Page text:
“Children are helped and strengthened by appropriate and loving discipline. However, criticism or ridicule can undermine their confidence and feelings of self-worth and well-being. Positive discipline will help the child to learn right from wrong. Harsh discipline that causes physical injury is abuse and should be reported to legal authorities.”[i]
You did the right thing by removing your children so he can’t physically hurt them anymore. Now, it’s time to do the essential work of creating accountability so your children know this behavior will no longer be tolerated. If you need help and support knowing how to move forward with this, please contact the National Domestic Violence Hotline at https://www.thehotline.org or 1-800-799-SAFE (7233). There also educational resources at this website to help you understand the seriousness of what’s happened: https://www.loveisrespect.org/resources/types-of-abuse/.
Most people who are being abused minimize the seriousness of the abuse and hesitate to get help. They often hesitate because they believe they’ll make things worse. However, setting limits and reporting the abuse isn’t making things worse. It’s making things better for those who have been victimized. The abusive behaviors are what made things worse. Please don’t allow this to be flipped around so you’re blaming yourself for taking protective action. In fact, that’s one of the first tactics abusive individuals take when they’re held accountable — they blame the victim for taking measures to protect themselves. Recognize that you’re only responding to the lines that have already been crossed.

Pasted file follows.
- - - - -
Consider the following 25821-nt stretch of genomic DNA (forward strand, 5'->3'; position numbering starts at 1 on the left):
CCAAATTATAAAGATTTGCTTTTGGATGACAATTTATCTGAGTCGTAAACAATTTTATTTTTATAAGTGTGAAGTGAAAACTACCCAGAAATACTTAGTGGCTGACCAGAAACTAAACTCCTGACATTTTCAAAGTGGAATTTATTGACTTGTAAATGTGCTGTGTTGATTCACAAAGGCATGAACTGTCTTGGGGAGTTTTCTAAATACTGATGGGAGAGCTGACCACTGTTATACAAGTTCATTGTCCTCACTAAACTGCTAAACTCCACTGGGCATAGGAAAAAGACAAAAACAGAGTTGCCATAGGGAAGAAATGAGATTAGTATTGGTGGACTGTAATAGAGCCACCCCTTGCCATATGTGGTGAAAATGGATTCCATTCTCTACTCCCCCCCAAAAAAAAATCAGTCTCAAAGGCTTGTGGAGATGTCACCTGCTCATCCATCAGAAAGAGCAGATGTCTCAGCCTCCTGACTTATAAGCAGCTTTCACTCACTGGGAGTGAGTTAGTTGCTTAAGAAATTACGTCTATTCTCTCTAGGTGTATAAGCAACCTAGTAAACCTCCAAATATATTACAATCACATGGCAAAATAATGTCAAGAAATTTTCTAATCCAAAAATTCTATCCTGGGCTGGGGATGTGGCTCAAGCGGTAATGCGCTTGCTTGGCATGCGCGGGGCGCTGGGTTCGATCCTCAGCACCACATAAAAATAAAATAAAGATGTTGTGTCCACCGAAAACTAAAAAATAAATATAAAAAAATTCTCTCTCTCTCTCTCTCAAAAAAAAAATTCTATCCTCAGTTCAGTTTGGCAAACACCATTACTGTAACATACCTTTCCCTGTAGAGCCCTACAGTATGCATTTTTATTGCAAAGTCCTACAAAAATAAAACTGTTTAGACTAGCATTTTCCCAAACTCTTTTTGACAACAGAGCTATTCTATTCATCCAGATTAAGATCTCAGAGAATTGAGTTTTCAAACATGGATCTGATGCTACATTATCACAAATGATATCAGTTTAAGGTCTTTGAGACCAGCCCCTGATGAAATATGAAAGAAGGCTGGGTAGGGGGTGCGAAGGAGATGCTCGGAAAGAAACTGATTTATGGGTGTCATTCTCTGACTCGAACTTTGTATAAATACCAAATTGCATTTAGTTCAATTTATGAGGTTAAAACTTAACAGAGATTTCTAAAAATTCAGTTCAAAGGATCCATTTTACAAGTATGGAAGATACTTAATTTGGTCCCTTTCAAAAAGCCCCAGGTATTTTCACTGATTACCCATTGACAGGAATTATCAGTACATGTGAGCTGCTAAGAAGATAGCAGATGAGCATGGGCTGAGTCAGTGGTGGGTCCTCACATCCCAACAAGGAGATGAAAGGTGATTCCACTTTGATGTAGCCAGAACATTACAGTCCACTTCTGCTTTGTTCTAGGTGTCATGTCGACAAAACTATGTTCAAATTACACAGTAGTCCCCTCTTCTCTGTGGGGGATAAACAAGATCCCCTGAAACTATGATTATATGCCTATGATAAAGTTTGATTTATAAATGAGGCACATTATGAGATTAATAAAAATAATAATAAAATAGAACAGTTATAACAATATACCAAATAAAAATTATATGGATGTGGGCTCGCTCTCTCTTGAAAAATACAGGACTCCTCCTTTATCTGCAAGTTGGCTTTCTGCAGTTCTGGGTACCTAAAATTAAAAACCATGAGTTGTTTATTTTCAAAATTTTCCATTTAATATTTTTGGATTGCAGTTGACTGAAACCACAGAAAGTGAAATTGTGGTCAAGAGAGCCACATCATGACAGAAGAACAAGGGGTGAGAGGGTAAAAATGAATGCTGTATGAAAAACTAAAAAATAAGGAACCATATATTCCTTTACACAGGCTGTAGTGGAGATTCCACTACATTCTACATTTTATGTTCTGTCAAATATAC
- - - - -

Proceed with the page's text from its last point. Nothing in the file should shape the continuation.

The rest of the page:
This isn’t an attack on your husband’s character. Of course he has lots of good and redeeming qualities. I’m sure there are plenty of moments he shows up for you and the children. No one is all good or all bad. Instead, this is only about his behavior. He has behaved in ways that can’t continue if you want to have a healthy and safe home environment. I’ve created a list of abusive and problematic behaviors based solely on what you wrote in your question:
- He physically assaulted your children and left bruises
- He called them names and verbally attacked their characters
- He diminished them as individuals
- He tried to isolate them from getting help
- He told them to keep secrets from you
- He gaslighted them by making them believe he didn’t do anything wrong to them and that you being upset was the greater problem
- He’s recruiting family members to gang up on you with no accountability for his own behaviors
- He focused on your behavior and his feelings instead of focusing on his behavior and your feelings
- He dropped out of treatment
- He wants you to ignore the threatening feelings you’re experiencing
- He’s pushing for forgiveness before repairing trust
- He’s failing at compassion for the impact he’s had on you and the children